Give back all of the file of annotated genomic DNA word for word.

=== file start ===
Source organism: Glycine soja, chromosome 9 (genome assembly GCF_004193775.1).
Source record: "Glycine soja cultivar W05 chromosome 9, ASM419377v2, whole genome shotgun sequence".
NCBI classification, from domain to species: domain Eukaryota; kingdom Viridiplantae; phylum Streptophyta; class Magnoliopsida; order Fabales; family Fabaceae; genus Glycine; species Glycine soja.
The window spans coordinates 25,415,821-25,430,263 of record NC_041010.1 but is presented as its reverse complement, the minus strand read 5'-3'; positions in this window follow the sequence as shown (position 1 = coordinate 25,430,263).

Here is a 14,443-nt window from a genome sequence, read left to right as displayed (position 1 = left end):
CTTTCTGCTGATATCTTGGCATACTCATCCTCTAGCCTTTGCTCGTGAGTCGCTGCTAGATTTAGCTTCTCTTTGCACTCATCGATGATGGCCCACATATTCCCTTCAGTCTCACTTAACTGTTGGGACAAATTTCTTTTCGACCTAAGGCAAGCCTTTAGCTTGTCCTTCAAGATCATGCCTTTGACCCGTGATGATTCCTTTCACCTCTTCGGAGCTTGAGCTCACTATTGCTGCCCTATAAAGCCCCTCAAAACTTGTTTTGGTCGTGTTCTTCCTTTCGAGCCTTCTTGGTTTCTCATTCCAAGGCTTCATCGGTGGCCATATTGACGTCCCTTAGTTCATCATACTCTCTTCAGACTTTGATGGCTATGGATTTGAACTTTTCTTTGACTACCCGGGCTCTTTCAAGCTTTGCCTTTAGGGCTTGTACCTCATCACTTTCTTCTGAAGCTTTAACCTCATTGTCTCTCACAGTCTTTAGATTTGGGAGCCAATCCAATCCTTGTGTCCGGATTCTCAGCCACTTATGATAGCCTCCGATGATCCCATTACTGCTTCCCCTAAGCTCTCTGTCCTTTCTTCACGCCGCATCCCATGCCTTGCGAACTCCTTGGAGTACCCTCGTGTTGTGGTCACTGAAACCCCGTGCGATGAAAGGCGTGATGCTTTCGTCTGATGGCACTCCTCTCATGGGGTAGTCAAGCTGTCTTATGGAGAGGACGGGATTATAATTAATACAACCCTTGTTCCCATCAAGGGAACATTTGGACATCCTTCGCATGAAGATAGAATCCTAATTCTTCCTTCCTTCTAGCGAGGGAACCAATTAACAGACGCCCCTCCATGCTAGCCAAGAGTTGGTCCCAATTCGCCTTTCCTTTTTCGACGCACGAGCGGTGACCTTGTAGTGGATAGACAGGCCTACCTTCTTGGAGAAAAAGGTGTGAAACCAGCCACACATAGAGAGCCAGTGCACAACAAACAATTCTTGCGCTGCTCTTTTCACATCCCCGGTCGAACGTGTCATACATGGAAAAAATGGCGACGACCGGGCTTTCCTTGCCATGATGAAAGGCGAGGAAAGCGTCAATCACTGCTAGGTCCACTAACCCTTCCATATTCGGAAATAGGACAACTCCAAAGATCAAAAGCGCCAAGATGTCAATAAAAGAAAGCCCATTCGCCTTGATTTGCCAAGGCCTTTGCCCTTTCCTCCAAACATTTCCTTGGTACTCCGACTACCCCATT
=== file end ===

Source organism: Glycine soja, chromosome 9 (genome assembly GCF_004193775.1).
Source record: "Glycine soja cultivar W05 chromosome 9, ASM419377v2, whole genome shotgun sequence".
NCBI classification, from domain to species: domain Eukaryota; kingdom Viridiplantae; phylum Streptophyta; class Magnoliopsida; order Fabales; family Fabaceae; genus Glycine; species Glycine soja.
The window spans coordinates 25,415,821-25,430,263 of record NC_041010.1 but is presented as its reverse complement, the minus strand read 5'-3'; positions in this window follow the sequence as shown (position 1 = coordinate 25,430,263).

Here is a 14,443-nt window from a genome sequence, read left to right as displayed (position 1 = left end):
CTTTCTGCTGATATCTTGGCATACTCATCCTCTAGCCTTTGCTCGTGAGTCGCTGCTAGATTTAGCTTCTCTTTGCACTCATCGATGATGGCCCACATATTCCCTTCAGTCTCACTTAACTGTTGGGACAAATTTCTTTTCGACCTAAGGCAAGCCTTTAGCTTGTCCTTCAAGATCATGCCTTTGACCCGTGATGATTCCTTTCACCTCTTCGGAGCTTGAGCTCACTATTGCTGCCCTATAAAGCCCCTCAAAACTTGTTTTGGTCGTGTTCTTCCTTTCGAGCCTTCTTGGTTTCTCATTCCAAGGCTTCATCGGTGGCCATATTGACGTCCCTTAGTTCATCATACTCTCTTCAGACTTTGATGGCTATGGATTTGAACTTTTCTTTGACTACCCGGGCTCTTTCAAGCTTTGCCTTTAGGGCTTGTACCTCATCACTTTCTTCTGAAGCTTTAACCTCATTGTCTCTCACAGTCTTTAGATTTGGGAGCCAATCCAATCCTTGTGTCCGGATTCTCAGCCACTTATGATAGCCTCCGATGATCCCATTACTGCTTCCCCTAAGCTCTCTGTCCTTTCTTCACGCCGCATCCCATGCCTTGCGAACTCCTTGGAGTACCCTCGTGTTGTGGTCACTGAAACCCCGTGCGATGAAAGGCGTGATGCTTTCGTCTGATGGCACTCCTCTCATGGGGTAGTCAAGCTGTCTTATGGAGAGGACGGGATTATAATTAATACAACCCTTGTTCCCATCAAGGGAACATTTGGACATCCTTCGCATGAAGATAGAATCCTAATTCTTCCTTCCTTCTAGCGAGGGAACCAATTAACAGACGCCCCTCCATGCTAGCCAAGAGTTGGTCCCAATTCGCCTTTCCTTTTTCGACGCACGAGCGGTGACCTTGTAGTGGATAGACAGGCCTACCTTCTTGGAGAAAAAGGTGTGAAACCAGCCACACATAGAGAGCCAGTGCACAACAAACAATTCTTGCGCTGCTCTTTTCACATCCCCGGTCGAACGTGTCATACATGGAAAAAATGGCGACGACCGGGCTTTCCTTGCCATGATGAAAGGCGAGGAAAGCGTCAATCACTGCTAGGTCCACTAACCCTTCCATATTCGGAAATAGGACAACTCCAAAGATCAAAAGCGCCAAGATGTCAATAAAAGAAAGCCCATTCGCCTTGATTTGCCAAGGCCTTTGCCCTTTCCTCCAAACATTTCCTTGGTACTCCGACTACCCCATT